Where to begin? Once again the party was a great success, thanks to the efforts of Cameron Anctil our tireless event planner and coordinator who somehow finds time to be the director of the Southern Virginia Wine Trail and run her own professional photography and design business, Studio Luxe Photography & Design. Whew.
She pulled together an interesting assortment of vendors to make this party memorably evoke the Carribbean on this flawless, brisk day. We had a gentleman from Bull City Cigar Company of Durham, North Carolina rolling cigars for guests. The Key West Band provided an unobtrusive background. Floral arrangements were executed by Pamela Toombs, who runs our tasting room (and she is also a professional floral designer).
We had a pair of amazing cakes by Shannon Moon of Dessert Tres Leches. They were cigar boxes made of sugar! Every bit of it, including trompe l’oeil including cigars, ashtrays and lighters was edible. That last bit doesn’t sound very appetizing, but we had the lighter, which was a delicious marshmallow fondant. The food from Boka Taco Truck of Richmond was just delicious. In the middle of the afternoon we were treated to a salsa dancing demonstration by Salsa4Life Richmond.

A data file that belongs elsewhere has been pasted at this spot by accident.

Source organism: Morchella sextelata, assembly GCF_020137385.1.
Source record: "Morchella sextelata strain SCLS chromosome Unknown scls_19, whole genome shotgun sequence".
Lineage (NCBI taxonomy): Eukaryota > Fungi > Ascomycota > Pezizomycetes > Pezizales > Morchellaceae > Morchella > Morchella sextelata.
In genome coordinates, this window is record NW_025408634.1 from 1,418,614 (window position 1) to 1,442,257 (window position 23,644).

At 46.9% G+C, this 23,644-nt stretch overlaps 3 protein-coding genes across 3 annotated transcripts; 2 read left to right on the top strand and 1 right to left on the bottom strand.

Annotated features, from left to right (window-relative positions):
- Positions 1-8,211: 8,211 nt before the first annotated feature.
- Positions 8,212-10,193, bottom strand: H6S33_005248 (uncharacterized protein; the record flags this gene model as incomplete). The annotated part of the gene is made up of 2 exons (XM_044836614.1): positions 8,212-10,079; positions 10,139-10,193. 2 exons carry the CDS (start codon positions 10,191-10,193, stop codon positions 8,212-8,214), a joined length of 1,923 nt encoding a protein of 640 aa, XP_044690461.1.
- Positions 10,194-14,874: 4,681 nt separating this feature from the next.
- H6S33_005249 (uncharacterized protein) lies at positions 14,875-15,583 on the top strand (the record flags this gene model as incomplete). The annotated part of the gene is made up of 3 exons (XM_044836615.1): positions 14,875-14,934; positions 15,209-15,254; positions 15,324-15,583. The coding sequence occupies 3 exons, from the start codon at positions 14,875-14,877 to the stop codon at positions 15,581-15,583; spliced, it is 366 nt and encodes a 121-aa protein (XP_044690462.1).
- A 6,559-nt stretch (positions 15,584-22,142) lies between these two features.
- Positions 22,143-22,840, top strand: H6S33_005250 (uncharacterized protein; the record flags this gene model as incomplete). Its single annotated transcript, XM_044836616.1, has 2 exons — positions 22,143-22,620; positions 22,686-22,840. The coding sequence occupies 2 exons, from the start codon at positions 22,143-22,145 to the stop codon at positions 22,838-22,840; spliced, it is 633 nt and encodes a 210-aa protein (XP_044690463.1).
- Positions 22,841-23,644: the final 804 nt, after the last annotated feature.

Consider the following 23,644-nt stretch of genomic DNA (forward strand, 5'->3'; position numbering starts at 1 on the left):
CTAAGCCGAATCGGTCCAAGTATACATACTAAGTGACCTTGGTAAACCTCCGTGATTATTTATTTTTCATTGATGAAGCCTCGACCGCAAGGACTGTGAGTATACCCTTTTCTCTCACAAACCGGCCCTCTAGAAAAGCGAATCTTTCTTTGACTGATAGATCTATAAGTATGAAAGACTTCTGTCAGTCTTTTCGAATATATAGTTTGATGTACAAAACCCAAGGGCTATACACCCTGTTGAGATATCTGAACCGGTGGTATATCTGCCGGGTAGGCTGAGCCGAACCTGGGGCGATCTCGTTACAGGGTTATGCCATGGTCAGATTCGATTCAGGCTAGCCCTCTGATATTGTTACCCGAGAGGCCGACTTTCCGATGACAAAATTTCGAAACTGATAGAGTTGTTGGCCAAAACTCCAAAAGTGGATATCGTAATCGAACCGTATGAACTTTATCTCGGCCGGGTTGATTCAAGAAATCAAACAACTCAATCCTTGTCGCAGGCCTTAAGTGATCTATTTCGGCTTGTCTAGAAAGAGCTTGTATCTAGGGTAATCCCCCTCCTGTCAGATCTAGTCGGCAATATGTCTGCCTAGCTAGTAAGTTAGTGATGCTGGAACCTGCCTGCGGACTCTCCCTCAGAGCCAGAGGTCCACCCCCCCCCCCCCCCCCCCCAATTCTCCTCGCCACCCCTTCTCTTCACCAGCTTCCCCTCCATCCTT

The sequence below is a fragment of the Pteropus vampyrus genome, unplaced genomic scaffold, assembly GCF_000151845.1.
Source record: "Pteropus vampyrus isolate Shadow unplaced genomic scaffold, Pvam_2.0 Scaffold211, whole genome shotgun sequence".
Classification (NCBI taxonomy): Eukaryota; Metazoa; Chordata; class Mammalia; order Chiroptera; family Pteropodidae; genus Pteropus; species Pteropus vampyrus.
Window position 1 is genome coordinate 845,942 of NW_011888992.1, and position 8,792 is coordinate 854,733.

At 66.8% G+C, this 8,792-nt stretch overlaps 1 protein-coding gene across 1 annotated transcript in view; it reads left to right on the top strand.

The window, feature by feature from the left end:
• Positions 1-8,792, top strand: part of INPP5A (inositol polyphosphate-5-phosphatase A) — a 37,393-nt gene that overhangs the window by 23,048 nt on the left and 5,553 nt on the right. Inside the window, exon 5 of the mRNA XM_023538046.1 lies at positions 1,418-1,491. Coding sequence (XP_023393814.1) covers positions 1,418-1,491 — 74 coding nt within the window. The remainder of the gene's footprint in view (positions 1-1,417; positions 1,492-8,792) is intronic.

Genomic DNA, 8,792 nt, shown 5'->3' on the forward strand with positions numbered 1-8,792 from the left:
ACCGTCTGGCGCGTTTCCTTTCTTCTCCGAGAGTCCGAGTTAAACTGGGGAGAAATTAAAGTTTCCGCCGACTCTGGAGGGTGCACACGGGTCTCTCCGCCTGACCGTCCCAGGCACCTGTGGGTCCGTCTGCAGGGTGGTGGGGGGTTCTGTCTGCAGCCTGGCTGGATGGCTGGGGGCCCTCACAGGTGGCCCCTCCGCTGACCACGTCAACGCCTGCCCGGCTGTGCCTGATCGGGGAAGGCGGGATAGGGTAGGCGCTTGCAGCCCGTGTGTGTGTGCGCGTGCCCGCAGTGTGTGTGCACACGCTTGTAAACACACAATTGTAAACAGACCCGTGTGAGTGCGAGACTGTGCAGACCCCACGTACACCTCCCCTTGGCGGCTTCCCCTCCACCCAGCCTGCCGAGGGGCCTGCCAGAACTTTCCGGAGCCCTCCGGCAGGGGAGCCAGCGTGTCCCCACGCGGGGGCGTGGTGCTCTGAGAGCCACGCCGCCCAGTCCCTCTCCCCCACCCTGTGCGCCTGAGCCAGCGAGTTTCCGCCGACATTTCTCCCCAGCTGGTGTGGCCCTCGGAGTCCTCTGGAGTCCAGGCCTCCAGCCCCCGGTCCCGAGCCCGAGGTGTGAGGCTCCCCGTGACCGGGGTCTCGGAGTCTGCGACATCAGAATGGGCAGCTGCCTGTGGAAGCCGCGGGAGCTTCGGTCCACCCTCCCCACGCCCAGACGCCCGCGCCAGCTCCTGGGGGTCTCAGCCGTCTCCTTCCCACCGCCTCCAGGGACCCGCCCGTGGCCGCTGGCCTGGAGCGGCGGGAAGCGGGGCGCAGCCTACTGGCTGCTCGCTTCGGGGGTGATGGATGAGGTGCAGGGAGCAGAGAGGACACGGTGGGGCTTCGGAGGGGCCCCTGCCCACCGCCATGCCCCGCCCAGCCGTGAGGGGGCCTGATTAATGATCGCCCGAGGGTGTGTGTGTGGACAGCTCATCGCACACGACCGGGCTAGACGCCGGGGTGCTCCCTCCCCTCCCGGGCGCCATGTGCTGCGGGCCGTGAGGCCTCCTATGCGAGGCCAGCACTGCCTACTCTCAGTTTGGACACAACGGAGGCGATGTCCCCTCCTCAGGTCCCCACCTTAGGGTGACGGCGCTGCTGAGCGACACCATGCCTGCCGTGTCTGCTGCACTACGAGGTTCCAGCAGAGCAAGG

What made it most memorable, of course, were the guests. Our wine club members are a loyal group, and are not just fans, but friends. One and all, thank you.
To see additional photographs, please visit our Facebook page.
Posted on October 1, 2014
Those of you who live close by already know, as do our Facebook, Twitter and Google+ followers, but at long last, our road signs have finally been installed. Good timing for our first time visitors, with Carnaval in Havana this weekend!